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José Vélez / Money

With the U.S, economy shut down, and millions unemployed, now might seem like the perfect time to tap your home for emergency cash. But it's not as simple as it looks.

About 45 million homeowners are sitting on real estate equity worth $6.3 trillion. That works out to about $140,000 per borrower—money that could come in very handy for paying bills during the coronavirus crisis.

But potential home equity borrowers won’t find it as easy to borrow as they might have before the COVID-19 pandemic. Lenders are tightening their credit standards, particularly with regard to home equity lines of credit, or HELOCs, and home equity loans. “They’re worried about getting repaid,” says Ralph McLaughlin, chief economist at the San Francisco-based lender Haus.

How a HELOC Works

A HELOC or home equity loan is a second loan against a property. As such, if the borrower runs out of money and the home is foreclosed on and sold, the lender is second in line to get paid, after the primary mortgage lender. Getting paid second, McLaughlin says, might mean not getting paid at all—especially if home prices fall.

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McLaughlin says that major banks have taken three steps to tighten their home equity lending. First, they’ve raised their credit score requirements from the mid 600s to 700 or above. Instead of credit that’s just good, potential borrowers need excellent credit to qualify for a loan.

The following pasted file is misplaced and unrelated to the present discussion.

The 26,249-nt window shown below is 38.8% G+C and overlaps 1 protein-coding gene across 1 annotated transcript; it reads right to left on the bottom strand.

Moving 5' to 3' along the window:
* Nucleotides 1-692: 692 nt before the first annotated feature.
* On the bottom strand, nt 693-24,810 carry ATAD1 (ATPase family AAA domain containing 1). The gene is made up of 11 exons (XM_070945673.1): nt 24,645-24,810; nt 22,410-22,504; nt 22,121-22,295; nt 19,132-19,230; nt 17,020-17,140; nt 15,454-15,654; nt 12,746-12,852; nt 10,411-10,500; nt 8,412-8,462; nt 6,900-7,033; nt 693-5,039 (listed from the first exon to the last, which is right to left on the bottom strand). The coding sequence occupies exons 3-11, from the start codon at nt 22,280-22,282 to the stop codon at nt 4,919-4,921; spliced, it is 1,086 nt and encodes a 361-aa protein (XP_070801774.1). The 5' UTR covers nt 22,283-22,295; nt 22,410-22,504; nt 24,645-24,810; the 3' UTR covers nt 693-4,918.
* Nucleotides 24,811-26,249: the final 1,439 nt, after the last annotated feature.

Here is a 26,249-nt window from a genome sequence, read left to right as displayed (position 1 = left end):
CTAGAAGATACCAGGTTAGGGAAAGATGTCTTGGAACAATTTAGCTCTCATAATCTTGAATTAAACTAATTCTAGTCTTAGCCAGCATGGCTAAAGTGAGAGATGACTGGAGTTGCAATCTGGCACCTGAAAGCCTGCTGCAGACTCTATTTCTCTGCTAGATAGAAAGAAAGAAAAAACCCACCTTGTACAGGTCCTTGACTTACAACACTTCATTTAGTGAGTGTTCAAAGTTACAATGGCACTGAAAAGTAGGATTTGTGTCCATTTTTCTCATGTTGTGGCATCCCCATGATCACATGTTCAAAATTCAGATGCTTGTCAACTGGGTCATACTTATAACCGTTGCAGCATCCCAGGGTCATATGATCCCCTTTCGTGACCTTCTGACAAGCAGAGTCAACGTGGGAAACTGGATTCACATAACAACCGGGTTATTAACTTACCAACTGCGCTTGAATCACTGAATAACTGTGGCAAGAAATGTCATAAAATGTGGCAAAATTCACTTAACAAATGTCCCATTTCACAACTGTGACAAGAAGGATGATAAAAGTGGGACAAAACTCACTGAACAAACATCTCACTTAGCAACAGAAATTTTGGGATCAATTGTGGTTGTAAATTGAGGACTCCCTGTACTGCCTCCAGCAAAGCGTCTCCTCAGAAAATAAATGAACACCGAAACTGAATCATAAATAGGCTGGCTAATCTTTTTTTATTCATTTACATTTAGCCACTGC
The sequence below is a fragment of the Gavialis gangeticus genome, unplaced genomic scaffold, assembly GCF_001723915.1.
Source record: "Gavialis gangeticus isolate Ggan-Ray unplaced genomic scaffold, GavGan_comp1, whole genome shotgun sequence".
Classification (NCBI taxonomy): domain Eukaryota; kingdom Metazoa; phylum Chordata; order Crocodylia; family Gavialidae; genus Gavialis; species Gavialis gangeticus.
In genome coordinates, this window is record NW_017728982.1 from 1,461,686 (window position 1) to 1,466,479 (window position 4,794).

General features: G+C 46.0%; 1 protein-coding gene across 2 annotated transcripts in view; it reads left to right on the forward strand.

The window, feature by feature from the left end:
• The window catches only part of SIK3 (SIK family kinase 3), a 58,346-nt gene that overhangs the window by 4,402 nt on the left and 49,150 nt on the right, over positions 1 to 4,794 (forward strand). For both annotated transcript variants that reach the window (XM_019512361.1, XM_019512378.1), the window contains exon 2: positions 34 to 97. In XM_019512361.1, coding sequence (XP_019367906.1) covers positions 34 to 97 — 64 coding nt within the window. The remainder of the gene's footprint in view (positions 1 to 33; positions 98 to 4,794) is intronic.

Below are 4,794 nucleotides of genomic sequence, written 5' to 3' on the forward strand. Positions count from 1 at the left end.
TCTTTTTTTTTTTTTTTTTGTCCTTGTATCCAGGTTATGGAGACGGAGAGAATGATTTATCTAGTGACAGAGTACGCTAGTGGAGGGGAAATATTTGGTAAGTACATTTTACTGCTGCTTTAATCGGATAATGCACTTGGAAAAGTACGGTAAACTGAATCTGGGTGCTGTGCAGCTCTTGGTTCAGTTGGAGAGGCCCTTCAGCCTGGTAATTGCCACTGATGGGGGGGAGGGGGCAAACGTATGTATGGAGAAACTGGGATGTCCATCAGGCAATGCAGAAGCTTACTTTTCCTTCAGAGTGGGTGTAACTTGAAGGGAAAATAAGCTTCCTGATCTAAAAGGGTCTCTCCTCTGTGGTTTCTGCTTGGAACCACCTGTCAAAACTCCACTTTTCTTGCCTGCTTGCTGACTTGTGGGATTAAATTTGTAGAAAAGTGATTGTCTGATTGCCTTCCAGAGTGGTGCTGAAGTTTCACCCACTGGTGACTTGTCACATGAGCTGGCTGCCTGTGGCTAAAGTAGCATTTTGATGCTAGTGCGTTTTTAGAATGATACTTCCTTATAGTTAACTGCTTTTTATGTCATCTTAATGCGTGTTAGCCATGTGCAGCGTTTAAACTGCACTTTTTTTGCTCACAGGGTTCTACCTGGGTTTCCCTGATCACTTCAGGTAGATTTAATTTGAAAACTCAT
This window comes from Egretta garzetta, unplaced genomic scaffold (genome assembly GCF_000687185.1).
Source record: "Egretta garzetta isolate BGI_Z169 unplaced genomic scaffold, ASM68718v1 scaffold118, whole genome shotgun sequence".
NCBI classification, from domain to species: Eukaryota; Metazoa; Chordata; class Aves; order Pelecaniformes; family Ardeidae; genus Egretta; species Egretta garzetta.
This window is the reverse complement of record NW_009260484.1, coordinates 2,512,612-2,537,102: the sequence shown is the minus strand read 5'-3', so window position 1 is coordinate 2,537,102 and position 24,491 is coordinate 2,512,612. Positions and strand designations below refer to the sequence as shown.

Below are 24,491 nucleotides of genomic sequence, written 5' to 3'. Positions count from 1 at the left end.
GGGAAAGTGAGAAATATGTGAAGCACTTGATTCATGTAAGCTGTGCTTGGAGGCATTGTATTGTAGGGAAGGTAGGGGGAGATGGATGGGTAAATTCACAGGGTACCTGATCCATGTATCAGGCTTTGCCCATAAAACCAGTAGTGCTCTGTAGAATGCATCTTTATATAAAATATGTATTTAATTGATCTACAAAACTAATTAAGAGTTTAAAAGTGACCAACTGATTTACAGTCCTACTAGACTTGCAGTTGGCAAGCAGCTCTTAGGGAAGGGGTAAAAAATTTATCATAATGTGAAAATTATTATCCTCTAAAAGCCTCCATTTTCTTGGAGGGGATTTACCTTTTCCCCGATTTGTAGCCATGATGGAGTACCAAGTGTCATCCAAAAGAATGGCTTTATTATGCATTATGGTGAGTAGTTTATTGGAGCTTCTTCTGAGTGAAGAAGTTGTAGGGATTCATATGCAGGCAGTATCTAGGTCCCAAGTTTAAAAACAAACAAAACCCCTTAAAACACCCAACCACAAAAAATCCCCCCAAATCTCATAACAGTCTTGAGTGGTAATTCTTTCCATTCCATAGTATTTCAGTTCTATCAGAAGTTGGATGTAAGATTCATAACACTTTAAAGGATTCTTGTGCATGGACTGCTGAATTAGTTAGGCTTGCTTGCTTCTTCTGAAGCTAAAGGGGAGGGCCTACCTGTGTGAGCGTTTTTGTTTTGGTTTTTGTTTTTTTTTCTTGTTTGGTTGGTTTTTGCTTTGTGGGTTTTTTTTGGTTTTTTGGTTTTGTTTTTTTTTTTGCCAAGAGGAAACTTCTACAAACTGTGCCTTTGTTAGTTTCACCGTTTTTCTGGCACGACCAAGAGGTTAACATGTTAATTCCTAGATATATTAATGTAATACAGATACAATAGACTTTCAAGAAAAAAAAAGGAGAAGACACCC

Second, banks are reducing the sums that they’re willing to lend through a HELOC or home equity loan. The previous upper limit might have been around $250,000. Now the ceiling is at $150,000, $100,000, or even lower.

Third, in addition to lowering the nominal sums they’re lending, banks are also willing to lend a smaller percentage of home equity than before the pandemic. “They’ve gone from 80 percent to 85 percent, down to between 70 percent and 80 percent,” McLaughlin says. Leaving more equity in the home makes it more likely that, if the borrower defaults, both the first and second leinholders will get paid.

A cash-out refinance is still an option for many borrowers, but here, too, lending guidelines are more stringent. “All lenders are looking more closely to see if someone is already in forbearance and whether borrowers have jobs,” says CD Davies, head of lending at Figure, a lender based in San Francisco. In the past, he says, verification of employment happened shortly after application. Now borrowers can expect verification of employment within 48 hours of closing.

Borrowers can’t stop the pandemic or economic downturn, but there are things they can do to make getting a HELOC or home equity line easier. “Reduce or eliminate your credit card balances,” McLaughlin says. Keep your application relatively modest in both absolute and percentage terms. “Banks are more nervous if you ask for a large amount than if you ask for a smaller one,” he says. In your loan application, make a case for why you or your partner is likely to stay employed.

Perhaps most of all, McLaughlin says, be patient. “Lenders are flooded with loan applications right now.”

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